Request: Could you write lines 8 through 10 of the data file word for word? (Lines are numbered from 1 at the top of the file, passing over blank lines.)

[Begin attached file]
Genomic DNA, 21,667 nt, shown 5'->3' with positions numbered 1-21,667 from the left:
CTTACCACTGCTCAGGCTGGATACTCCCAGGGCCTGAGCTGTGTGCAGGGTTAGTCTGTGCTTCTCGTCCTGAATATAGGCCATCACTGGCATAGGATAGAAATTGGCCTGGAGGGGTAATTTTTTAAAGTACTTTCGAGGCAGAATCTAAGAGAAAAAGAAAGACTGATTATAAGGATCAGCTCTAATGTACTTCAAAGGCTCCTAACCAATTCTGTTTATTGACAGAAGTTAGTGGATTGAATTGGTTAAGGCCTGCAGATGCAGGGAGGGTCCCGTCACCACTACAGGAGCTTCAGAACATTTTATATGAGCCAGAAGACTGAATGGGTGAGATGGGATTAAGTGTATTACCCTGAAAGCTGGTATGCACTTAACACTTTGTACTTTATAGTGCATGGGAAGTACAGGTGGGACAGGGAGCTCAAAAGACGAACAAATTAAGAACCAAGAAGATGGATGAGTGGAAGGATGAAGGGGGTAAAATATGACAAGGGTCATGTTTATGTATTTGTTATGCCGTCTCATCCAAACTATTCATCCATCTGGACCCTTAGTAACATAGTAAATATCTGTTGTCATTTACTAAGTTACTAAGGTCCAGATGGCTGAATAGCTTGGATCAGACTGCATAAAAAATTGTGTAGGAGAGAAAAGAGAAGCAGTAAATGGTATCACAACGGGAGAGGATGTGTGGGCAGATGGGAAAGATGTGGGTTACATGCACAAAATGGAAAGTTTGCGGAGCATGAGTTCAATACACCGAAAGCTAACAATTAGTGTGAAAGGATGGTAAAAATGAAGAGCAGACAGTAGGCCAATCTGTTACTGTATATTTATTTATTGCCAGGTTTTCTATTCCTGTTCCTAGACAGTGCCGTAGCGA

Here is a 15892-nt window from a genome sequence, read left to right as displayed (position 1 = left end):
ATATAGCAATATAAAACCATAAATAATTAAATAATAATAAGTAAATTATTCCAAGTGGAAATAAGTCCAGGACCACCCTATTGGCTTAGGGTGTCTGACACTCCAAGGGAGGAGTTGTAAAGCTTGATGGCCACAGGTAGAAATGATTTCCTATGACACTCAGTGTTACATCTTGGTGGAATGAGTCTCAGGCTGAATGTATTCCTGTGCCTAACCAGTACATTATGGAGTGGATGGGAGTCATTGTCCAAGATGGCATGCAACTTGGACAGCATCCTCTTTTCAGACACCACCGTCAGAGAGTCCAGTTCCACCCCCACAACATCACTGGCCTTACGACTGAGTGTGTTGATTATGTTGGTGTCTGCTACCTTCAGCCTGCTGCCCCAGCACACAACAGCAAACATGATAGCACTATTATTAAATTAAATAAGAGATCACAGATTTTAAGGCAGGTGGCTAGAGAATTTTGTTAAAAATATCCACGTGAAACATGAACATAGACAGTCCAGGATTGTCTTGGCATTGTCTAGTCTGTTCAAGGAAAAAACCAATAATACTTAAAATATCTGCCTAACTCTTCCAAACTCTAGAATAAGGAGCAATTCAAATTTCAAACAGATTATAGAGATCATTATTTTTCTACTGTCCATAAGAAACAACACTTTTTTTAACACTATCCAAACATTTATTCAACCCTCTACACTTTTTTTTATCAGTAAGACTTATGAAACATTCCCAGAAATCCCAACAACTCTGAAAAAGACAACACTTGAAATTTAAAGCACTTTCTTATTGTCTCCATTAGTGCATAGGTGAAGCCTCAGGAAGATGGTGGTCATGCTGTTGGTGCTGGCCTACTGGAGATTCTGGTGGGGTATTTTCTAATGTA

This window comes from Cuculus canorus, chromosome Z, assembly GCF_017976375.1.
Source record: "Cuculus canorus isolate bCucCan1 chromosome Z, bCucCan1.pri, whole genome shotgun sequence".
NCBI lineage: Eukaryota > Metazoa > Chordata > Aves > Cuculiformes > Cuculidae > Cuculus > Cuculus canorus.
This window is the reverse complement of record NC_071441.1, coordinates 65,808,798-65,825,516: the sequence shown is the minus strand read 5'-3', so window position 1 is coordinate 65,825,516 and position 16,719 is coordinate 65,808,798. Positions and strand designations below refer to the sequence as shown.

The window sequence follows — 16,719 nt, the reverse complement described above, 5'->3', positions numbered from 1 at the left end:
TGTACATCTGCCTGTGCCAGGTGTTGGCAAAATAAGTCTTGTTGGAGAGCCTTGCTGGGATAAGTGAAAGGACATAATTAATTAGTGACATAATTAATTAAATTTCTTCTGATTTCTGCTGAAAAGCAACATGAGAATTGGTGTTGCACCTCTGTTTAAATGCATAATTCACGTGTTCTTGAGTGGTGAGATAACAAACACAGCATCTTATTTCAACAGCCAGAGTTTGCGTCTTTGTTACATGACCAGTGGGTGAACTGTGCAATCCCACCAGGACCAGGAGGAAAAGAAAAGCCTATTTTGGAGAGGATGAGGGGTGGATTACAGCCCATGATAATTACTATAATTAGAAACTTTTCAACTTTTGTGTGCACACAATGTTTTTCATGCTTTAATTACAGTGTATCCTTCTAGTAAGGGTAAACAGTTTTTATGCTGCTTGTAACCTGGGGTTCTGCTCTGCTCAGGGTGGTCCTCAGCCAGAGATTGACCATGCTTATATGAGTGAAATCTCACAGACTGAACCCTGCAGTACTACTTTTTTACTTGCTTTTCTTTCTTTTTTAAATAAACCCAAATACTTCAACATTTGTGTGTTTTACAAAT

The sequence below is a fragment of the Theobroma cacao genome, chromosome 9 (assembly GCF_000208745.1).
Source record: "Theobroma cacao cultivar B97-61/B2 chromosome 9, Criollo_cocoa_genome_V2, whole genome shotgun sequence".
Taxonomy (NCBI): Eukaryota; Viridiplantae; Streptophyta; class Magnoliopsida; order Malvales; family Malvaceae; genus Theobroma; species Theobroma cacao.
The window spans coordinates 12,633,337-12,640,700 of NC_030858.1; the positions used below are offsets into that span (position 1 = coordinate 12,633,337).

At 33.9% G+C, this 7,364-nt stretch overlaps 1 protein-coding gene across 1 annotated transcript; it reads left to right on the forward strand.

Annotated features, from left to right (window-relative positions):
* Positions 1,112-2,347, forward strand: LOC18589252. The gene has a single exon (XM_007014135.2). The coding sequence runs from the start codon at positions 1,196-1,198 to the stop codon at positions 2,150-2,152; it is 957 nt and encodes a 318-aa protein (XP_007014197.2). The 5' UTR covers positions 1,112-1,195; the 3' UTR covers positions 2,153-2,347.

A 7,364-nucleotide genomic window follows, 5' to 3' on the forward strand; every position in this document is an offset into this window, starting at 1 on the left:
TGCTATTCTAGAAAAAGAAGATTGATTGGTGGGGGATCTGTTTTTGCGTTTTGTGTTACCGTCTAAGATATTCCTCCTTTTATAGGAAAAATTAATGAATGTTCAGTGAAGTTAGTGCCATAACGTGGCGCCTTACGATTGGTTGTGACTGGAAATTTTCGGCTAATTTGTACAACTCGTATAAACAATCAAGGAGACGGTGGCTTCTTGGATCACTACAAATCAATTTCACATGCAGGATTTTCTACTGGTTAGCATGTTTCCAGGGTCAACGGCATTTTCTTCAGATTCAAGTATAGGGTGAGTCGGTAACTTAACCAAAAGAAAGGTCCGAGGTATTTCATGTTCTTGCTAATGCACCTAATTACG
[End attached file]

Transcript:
This window is the reverse complement of record NC_071441.1, coordinates 65,808,798-65,825,516: the sequence shown is the minus strand read 5'-3', so window position 1 is coordinate 65,825,516 and position 16,719 is coordinate 65,808,798. Positions and strand designations below refer to the sequence as shown.

The window sequence follows — 16,719 nt, the reverse complement described above, 5'->3', positions numbered from 1 at the left end:
TGTACATCTGCCTGTGCCAGGTGTTGGCAAAATAAGTCTTGTTGGAGAGCCTTGCTGGGATAAGTGAAAGGACATAATTAATTAGTGACATAATTAATTAAATTTCTTCTGATTTCTGCTGAAAAGCAACATGAGAATTGGTGTTGCACCTCTGTTTAAATGCATAATTCACGTGTTCTTGAGTGGTGAGATAACAAACACAGCATCTTATTTCAACAGCCAGAGTTTGCGTCTTTGTTACATGACCAGTGGGTGAACTGTGCAATCCCACCAGGACCAGGAGGAAAAGAAAAGCCTATTTTGGAGAGGATGAGGGGTGGATTACAGCCCATGATAATTACTATAATTAGAAACTTTTCAACTTTTGTGTGCACACAATGTTTTTCATGCTTTAATTACAGTGTATCCTTCTAGTAAGGGTAAACAGTTTTTATGCTGCTTGTAACCTGGGGTTCTGCTCTGCTCAGGGTGGTCCTCAGCCAGAGATTGACCATGCTTATATGAGTGAAATCTCACAGACTGAACCCTGCAGTACTACTTTTTTACTTGCTTTTCTTTCTTTTTTAAATAAACCCAAATACTTCAACATTTGTGTGTTTTACAAAT